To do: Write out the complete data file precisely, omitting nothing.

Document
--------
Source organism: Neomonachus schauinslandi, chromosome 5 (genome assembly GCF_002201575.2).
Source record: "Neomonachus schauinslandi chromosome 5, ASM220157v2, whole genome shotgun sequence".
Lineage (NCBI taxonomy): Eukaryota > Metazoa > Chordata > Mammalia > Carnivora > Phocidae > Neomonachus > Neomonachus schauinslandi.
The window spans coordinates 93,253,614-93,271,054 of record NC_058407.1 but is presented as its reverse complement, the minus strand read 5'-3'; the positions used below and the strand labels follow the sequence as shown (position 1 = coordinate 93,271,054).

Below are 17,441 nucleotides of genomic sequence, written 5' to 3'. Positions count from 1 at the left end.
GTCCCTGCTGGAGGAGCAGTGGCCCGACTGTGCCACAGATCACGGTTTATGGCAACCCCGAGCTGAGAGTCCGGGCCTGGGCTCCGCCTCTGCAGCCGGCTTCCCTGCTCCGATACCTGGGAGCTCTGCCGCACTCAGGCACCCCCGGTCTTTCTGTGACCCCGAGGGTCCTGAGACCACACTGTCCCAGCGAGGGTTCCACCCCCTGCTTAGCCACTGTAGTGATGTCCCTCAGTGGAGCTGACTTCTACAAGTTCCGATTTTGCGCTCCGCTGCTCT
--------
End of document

Source organism: Neomonachus schauinslandi, chromosome 5 (genome assembly GCF_002201575.2).
Source record: "Neomonachus schauinslandi chromosome 5, ASM220157v2, whole genome shotgun sequence".
Lineage (NCBI taxonomy): Eukaryota > Metazoa > Chordata > Mammalia > Carnivora > Phocidae > Neomonachus > Neomonachus schauinslandi.
The window spans coordinates 93,253,614-93,271,054 of record NC_058407.1 but is presented as its reverse complement, the minus strand read 5'-3'; the positions used below and the strand labels follow the sequence as shown (position 1 = coordinate 93,271,054).

Below are 17,441 nucleotides of genomic sequence, written 5' to 3'. Positions count from 1 at the left end.
GTCCCTGCTGGAGGAGCAGTGGCCCGACTGTGCCACAGATCACGGTTTATGGCAACCCCGAGCTGAGAGTCCGGGCCTGGGCTCCGCCTCTGCAGCCGGCTTCCCTGCTCCGATACCTGGGAGCTCTGCCGCACTCAGGCACCCCCGGTCTTTCTGTGACCCCGAGGGTCCTGAGACCACACTGTCCCAGCGAGGGTTCCACCCCCTGCTTAGCCACTGTAGTGATGTCCCTCAGTGGAGCTGACTTCTACAAGTTCCGATTTTGCGCTCCGCTGCTCT